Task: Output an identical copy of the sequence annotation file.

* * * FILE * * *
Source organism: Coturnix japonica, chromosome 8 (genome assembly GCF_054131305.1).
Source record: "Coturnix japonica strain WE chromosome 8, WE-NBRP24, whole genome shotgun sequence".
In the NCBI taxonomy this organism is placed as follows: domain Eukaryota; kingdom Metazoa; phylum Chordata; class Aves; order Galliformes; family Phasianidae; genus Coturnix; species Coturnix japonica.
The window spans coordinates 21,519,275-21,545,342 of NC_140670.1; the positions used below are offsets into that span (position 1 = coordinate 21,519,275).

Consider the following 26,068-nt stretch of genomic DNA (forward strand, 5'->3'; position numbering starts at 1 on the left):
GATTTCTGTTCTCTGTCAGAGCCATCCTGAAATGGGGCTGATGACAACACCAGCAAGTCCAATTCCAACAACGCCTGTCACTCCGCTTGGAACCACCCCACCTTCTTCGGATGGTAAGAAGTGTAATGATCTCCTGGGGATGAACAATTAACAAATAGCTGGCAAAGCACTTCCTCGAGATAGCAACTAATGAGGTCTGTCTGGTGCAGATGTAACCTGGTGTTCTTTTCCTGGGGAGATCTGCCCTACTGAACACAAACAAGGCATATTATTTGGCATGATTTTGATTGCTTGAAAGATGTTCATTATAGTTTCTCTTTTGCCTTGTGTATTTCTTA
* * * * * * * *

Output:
Source organism: Coturnix japonica, chromosome 8 (genome assembly GCF_054131305.1).
Source record: "Coturnix japonica strain WE chromosome 8, WE-NBRP24, whole genome shotgun sequence".
In the NCBI taxonomy this organism is placed as follows: domain Eukaryota; kingdom Metazoa; phylum Chordata; class Aves; order Galliformes; family Phasianidae; genus Coturnix; species Coturnix japonica.
The window spans coordinates 21,519,275-21,545,342 of NC_140670.1; the positions used below are offsets into that span (position 1 = coordinate 21,519,275).

Consider the following 26,068-nt stretch of genomic DNA (forward strand, 5'->3'; position numbering starts at 1 on the left):
GATTTCTGTTCTCTGTCAGAGCCATCCTGAAATGGGGCTGATGACAACACCAGCAAGTCCAATTCCAACAACGCCTGTCACTCCGCTTGGAACCACCCCACCTTCTTCGGATGGTAAGAAGTGTAATGATCTCCTGGGGATGAACAATTAACAAATAGCTGGCAAAGCACTTCCTCGAGATAGCAACTAATGAGGTCTGTCTGGTGCAGATGTAACCTGGTGTTCTTTTCCTGGGGAGATCTGCCCTACTGAACACAAACAAGGCATATTATTTGGCATGATTTTGATTGCTTGAAAGATGTTCATTATAGTTTCTCTTTTGCCTTGTGTATTTCTTA